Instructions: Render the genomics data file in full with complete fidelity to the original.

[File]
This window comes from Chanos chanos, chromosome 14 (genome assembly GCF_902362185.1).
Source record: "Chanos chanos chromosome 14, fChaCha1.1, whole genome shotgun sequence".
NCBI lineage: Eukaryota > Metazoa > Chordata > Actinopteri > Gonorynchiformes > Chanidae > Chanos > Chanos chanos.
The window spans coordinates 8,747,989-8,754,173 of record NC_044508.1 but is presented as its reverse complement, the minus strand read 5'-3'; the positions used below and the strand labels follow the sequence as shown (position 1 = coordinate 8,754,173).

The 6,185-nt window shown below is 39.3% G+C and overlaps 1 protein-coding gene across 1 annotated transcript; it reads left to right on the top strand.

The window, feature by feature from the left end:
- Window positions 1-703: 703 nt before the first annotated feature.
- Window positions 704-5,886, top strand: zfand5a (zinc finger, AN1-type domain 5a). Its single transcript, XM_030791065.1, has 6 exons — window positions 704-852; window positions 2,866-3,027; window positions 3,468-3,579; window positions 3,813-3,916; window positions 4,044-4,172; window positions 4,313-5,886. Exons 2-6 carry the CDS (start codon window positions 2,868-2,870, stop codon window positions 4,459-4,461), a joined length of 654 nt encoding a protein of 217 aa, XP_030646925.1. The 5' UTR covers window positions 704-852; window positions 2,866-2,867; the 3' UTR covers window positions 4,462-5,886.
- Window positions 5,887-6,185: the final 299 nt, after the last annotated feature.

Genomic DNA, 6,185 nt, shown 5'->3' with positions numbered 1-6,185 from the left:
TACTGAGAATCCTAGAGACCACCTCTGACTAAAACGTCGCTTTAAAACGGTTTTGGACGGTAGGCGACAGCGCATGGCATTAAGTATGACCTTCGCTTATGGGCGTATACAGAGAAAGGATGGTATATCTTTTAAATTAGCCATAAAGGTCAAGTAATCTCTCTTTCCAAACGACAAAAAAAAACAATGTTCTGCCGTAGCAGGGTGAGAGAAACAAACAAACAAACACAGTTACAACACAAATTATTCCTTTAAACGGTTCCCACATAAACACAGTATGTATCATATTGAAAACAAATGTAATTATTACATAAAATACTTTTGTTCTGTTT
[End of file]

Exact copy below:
This window comes from Chanos chanos, chromosome 14 (genome assembly GCF_902362185.1).
Source record: "Chanos chanos chromosome 14, fChaCha1.1, whole genome shotgun sequence".
NCBI lineage: Eukaryota > Metazoa > Chordata > Actinopteri > Gonorynchiformes > Chanidae > Chanos > Chanos chanos.
The window spans coordinates 8,747,989-8,754,173 of record NC_044508.1 but is presented as its reverse complement, the minus strand read 5'-3'; the positions used below and the strand labels follow the sequence as shown (position 1 = coordinate 8,754,173).

The 6,185-nt window shown below is 39.3% G+C and overlaps 1 protein-coding gene across 1 annotated transcript; it reads left to right on the top strand.

The window, feature by feature from the left end:
- Window positions 1-703: 703 nt before the first annotated feature.
- Window positions 704-5,886, top strand: zfand5a (zinc finger, AN1-type domain 5a). Its single transcript, XM_030791065.1, has 6 exons — window positions 704-852; window positions 2,866-3,027; window positions 3,468-3,579; window positions 3,813-3,916; window positions 4,044-4,172; window positions 4,313-5,886. Exons 2-6 carry the CDS (start codon window positions 2,868-2,870, stop codon window positions 4,459-4,461), a joined length of 654 nt encoding a protein of 217 aa, XP_030646925.1. The 5' UTR covers window positions 704-852; window positions 2,866-2,867; the 3' UTR covers window positions 4,462-5,886.
- Window positions 5,887-6,185: the final 299 nt, after the last annotated feature.

Genomic DNA, 6,185 nt, shown 5'->3' with positions numbered 1-6,185 from the left:
TACTGAGAATCCTAGAGACCACCTCTGACTAAAACGTCGCTTTAAAACGGTTTTGGACGGTAGGCGACAGCGCATGGCATTAAGTATGACCTTCGCTTATGGGCGTATACAGAGAAAGGATGGTATATCTTTTAAATTAGCCATAAAGGTCAAGTAATCTCTCTTTCCAAACGACAAAAAAAAACAATGTTCTGCCGTAGCAGGGTGAGAGAAACAAACAAACAAACACAGTTACAACACAAATTATTCCTTTAAACGGTTCCCACATAAACACAGTATGTATCATATTGAAAACAAATGTAATTATTACATAAAATACTTTTGTTCTGTTT